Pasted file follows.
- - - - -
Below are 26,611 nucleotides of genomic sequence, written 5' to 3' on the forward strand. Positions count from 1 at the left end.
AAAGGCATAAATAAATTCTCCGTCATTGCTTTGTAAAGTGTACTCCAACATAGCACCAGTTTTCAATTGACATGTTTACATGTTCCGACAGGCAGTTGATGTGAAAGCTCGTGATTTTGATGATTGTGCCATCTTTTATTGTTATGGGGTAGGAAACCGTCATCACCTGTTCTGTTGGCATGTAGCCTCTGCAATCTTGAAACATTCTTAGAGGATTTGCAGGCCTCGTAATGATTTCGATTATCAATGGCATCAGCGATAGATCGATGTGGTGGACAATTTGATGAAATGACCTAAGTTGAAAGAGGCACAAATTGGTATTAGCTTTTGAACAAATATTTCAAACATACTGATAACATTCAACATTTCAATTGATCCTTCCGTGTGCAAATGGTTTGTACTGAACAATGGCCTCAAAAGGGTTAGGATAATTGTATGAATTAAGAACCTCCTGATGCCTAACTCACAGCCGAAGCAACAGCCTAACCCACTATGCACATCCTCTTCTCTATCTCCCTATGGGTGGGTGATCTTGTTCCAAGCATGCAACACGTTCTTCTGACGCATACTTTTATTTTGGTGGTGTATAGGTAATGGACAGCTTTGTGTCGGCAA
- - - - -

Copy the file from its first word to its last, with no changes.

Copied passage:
Below are 26,611 nucleotides of genomic sequence, written 5' to 3' on the forward strand. Positions count from 1 at the left end.
AAAGGCATAAATAAATTCTCCGTCATTGCTTTGTAAAGTGTACTCCAACATAGCACCAGTTTTCAATTGACATGTTTACATGTTCCGACAGGCAGTTGATGTGAAAGCTCGTGATTTTGATGATTGTGCCATCTTTTATTGTTATGGGGTAGGAAACCGTCATCACCTGTTCTGTTGGCATGTAGCCTCTGCAATCTTGAAACATTCTTAGAGGATTTGCAGGCCTCGTAATGATTTCGATTATCAATGGCATCAGCGATAGATCGATGTGGTGGACAATTTGATGAAATGACCTAAGTTGAAAGAGGCACAAATTGGTATTAGCTTTTGAACAAATATTTCAAACATACTGATAACATTCAACATTTCAATTGATCCTTCCGTGTGCAAATGGTTTGTACTGAACAATGGCCTCAAAAGGGTTAGGATAATTGTATGAATTAAGAACCTCCTGATGCCTAACTCACAGCCGAAGCAACAGCCTAACCCACTATGCACATCCTCTTCTCTATCTCCCTATGGGTGGGTGATCTTGTTCCAAGCATGCAACACGTTCTTCTGACGCATACTTTTATTTTGGTGGTGTATAGGTAATGGACAGCTTTGTGTCGGCAA